The popular story of how low-carb diets work goes something like this: Reducing your carbohydrate in...
Let me introduce myself. My name is Mark Sisson. I’m 63 years young. I live and work in Malibu, California. In a past life I was a professional marathoner and triathlete. Now my life goal is to help 100 million people get healthy. I started this blog in 2006 to empower people to take full responsibility for their own health and enjoyment of life by investigating, discussing, and critically rethinking everything we’ve assumed to be true about health and wellness...Tell Me More
Most readers here understand the concepts behind the Primal Blueprint, but some seem to be concerned about the amount of time it must take to prepare PB-style meals every day. Nothing could be further from the truth. My 4-egg breakfast or protein shake take but a few minutes. My evening lamb-chop or grass-fed porterhouse with steamed veggies is complete in under ten minutes. But my fastest meal is also my favorite (and probably healthiest). That, of course, is the “2-minute big-ass salad” I have every day. I’ll show you how easy it is to make in the following video. I’ve also done the fitday.com analysis and it’s pretty impressive: 588 total calories. 37 grams of protein, 40 of fat and only 27 of carbs…and that’s probably my highest carb meal of the day!Read More
Although pierced meat doesn’t sound like a very appetizing menu choice, chances are that if you’ve ever dined at a Japanese restaurant, you’ve eaten just that.
If the Wikipedia Gods are to believed, sashimi – that is, the slivers of raw fish popular in Japanese cuisine – received its name as a result of the culinary practice of pinning the fish’s tail and fin to identify the type of fish being eaten.
In many restaurants, the terms sushi and sashimi are used interchangeably, often occupying the same menu pages or mixed together on “sushi” platters. However, it should be noted that sashimi refers only to raw fish, whereas sushi – which does frequently include raw fish – is defined by its inclusion of vinegared rice.Read More
As promised, we?re back with more on healthy ways to feed the seedlings. Depending on where you are on the desperation scale with your kids, some items will be options for tonight?s dinner and some may offer targets for future progress. In any case, here are few ideas for real life meals your kids will at least try.
We don?t sell this as the perfect MDA meal plan, hence the faint of heart warning in last week?s post. If your kids eat what Mark eats, more power to you! For the rest of us, here are some decent compromises that can keep the peace. They might just inspire the parental units of the house as well!Read More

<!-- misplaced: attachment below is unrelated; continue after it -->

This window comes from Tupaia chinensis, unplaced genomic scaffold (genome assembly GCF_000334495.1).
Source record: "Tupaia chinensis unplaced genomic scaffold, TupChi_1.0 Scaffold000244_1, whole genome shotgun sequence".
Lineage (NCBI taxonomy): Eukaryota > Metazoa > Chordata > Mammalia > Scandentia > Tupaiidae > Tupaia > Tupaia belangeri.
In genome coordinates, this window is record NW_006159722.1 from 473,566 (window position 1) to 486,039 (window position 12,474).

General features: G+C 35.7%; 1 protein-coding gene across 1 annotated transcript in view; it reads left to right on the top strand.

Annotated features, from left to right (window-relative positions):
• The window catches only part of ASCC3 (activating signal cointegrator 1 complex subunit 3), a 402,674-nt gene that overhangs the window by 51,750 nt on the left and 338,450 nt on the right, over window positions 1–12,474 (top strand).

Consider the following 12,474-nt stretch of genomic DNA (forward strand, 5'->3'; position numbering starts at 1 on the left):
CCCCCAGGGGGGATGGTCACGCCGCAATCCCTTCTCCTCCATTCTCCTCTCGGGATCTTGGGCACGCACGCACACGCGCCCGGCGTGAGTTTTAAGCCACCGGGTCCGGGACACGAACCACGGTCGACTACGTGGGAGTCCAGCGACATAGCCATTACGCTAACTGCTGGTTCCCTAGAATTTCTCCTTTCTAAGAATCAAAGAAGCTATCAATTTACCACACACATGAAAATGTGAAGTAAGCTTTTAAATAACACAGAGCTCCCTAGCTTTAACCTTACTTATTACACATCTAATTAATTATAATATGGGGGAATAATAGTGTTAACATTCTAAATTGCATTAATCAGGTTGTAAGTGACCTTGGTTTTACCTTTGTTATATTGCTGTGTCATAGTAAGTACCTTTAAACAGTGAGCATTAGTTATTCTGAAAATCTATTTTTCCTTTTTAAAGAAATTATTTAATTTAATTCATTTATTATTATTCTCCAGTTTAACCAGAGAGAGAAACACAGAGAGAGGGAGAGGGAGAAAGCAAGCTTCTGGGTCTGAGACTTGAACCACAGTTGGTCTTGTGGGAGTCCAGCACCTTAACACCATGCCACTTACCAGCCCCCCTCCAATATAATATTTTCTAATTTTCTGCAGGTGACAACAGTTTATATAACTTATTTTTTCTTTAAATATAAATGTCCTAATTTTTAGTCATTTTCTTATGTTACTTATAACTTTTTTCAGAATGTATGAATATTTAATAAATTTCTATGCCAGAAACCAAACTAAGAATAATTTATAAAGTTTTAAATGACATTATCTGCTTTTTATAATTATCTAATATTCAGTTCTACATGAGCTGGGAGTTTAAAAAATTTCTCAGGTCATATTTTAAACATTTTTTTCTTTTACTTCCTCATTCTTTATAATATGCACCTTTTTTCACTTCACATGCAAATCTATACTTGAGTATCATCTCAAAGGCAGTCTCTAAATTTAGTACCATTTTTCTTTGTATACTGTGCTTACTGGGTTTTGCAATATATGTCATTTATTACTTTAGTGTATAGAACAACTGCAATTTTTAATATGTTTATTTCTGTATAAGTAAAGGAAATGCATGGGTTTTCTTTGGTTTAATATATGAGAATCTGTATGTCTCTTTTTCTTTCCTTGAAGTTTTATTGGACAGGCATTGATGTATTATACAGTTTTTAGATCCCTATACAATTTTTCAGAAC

For years, those in the know – and we include ourselves in this category – have been harping on about the multiple health benefits associated with eating fish. But we haven’t written too much about which varieties are best, which pack the greatest nutritional punch, and, quite frankly, which are the most delicious.
Enter Mahi Mahi, or Dolphin fish or Dorado as it is often called. Although often thought of as native to Hawaii, this fish likes its vacation spots, cropping up in warm water locales such as Florida and areas off the Pacific coast. When in the water, Mahi Mahi can be easily recognized by its blunt head and vibrant blue-green and yellow scales. Once out of the water, a quality Mahi Mahi steak or fillet can be identified by its relative odorlessness as well as by the texture of its flesh, which should give slightly when you press it with a finger, and should be moist to the touch.Read More
Let?s face it. While we may enjoy our day-to-day diet choices, thank you very much, it can seem a little daunting to plan a dinner party, anniversary dinner, cocktail hour, or other special occasion when not everyone shares those choices. Before you break out the French bread, cocktail crackers and buttered fingerling potatoes, here are a few easy alternatives that might satisfy the entire crowd, including you, the host/hostess. No more sitting out at your own party.Read More
What can we say? We love good food, and we appreciate that you do too. The post has been popular, and we appreciate your comments and requests.
As we mentioned last week, we’ve been working on incorporating more seasonal fare into the menu as reader Sonagi requested. Shopping seasonally is, of course, not only good for the environment but good for the nation’s farmers and your wallet. Spring is finally beginning to peep through (even for your folks in the Upper Midwest—poor souls), and the stores are gradually picking up early spring produce and herbs. We thought it was the perfect time for incorporate some of spring’s best. Interested in learning more about seasonal fare? Check out the CUESA website.Read More